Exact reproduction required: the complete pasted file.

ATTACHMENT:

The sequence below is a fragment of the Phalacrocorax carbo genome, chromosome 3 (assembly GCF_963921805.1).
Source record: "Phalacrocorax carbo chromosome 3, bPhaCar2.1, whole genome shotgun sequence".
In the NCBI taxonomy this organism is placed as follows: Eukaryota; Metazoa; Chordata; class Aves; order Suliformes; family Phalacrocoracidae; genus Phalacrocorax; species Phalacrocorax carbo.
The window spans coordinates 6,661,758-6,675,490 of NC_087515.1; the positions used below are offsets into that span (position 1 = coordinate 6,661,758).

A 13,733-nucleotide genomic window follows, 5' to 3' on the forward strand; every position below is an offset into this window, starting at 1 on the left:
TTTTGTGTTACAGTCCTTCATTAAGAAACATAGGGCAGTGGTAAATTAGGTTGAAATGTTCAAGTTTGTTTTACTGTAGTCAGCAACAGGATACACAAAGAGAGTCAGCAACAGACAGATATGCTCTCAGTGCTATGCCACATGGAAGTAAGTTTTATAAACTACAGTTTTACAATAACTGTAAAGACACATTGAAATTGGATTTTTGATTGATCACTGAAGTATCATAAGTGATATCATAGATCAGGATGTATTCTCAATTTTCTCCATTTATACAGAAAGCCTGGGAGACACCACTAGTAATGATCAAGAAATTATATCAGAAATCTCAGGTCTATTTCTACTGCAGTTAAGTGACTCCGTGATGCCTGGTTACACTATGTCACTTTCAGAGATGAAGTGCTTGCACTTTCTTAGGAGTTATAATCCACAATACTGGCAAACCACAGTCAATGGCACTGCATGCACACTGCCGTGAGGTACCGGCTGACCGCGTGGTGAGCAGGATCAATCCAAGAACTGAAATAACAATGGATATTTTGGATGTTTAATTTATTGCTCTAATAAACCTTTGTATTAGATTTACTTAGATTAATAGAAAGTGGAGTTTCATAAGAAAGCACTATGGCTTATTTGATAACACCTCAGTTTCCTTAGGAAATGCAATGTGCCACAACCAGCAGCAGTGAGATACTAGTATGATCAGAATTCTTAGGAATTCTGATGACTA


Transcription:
The sequence below is a fragment of the Phalacrocorax carbo genome, chromosome 3 (assembly GCF_963921805.1).
Source record: "Phalacrocorax carbo chromosome 3, bPhaCar2.1, whole genome shotgun sequence".
In the NCBI taxonomy this organism is placed as follows: Eukaryota; Metazoa; Chordata; class Aves; order Suliformes; family Phalacrocoracidae; genus Phalacrocorax; species Phalacrocorax carbo.
The window spans coordinates 6,661,758-6,675,490 of NC_087515.1; the positions used below are offsets into that span (position 1 = coordinate 6,661,758).

A 13,733-nucleotide genomic window follows, 5' to 3' on the forward strand; every position below is an offset into this window, starting at 1 on the left:
TTTTGTGTTACAGTCCTTCATTAAGAAACATAGGGCAGTGGTAAATTAGGTTGAAATGTTCAAGTTTGTTTTACTGTAGTCAGCAACAGGATACACAAAGAGAGTCAGCAACAGACAGATATGCTCTCAGTGCTATGCCACATGGAAGTAAGTTTTATAAACTACAGTTTTACAATAACTGTAAAGACACATTGAAATTGGATTTTTGATTGATCACTGAAGTATCATAAGTGATATCATAGATCAGGATGTATTCTCAATTTTCTCCATTTATACAGAAAGCCTGGGAGACACCACTAGTAATGATCAAGAAATTATATCAGAAATCTCAGGTCTATTTCTACTGCAGTTAAGTGACTCCGTGATGCCTGGTTACACTATGTCACTTTCAGAGATGAAGTGCTTGCACTTTCTTAGGAGTTATAATCCACAATACTGGCAAACCACAGTCAATGGCACTGCATGCACACTGCCGTGAGGTACCGGCTGACCGCGTGGTGAGCAGGATCAATCCAAGAACTGAAATAACAATGGATATTTTGGATGTTTAATTTATTGCTCTAATAAACCTTTGTATTAGATTTACTTAGATTAATAGAAAGTGGAGTTTCATAAGAAAGCACTATGGCTTATTTGATAACACCTCAGTTTCCTTAGGAAATGCAATGTGCCACAACCAGCAGCAGTGAGATACTAGTATGATCAGAATTCTTAGGAATTCTGATGACTA